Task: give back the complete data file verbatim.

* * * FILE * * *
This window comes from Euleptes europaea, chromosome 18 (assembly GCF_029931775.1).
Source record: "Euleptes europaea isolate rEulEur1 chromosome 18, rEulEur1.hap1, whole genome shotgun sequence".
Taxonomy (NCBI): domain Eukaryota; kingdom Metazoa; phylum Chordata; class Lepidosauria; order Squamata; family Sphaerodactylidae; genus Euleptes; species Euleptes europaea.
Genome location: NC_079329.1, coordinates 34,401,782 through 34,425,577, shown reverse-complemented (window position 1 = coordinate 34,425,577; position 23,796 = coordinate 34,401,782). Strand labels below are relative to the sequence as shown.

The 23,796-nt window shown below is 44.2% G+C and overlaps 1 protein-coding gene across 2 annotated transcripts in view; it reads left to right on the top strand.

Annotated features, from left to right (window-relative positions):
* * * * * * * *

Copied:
This window comes from Euleptes europaea, chromosome 18 (assembly GCF_029931775.1).
Source record: "Euleptes europaea isolate rEulEur1 chromosome 18, rEulEur1.hap1, whole genome shotgun sequence".
Taxonomy (NCBI): domain Eukaryota; kingdom Metazoa; phylum Chordata; class Lepidosauria; order Squamata; family Sphaerodactylidae; genus Euleptes; species Euleptes europaea.
Genome location: NC_079329.1, coordinates 34,401,782 through 34,425,577, shown reverse-complemented (window position 1 = coordinate 34,425,577; position 23,796 = coordinate 34,401,782). Strand labels below are relative to the sequence as shown.

The 23,796-nt window shown below is 44.2% G+C and overlaps 1 protein-coding gene across 2 annotated transcripts in view; it reads left to right on the top strand.

Annotated features, from left to right (window-relative positions):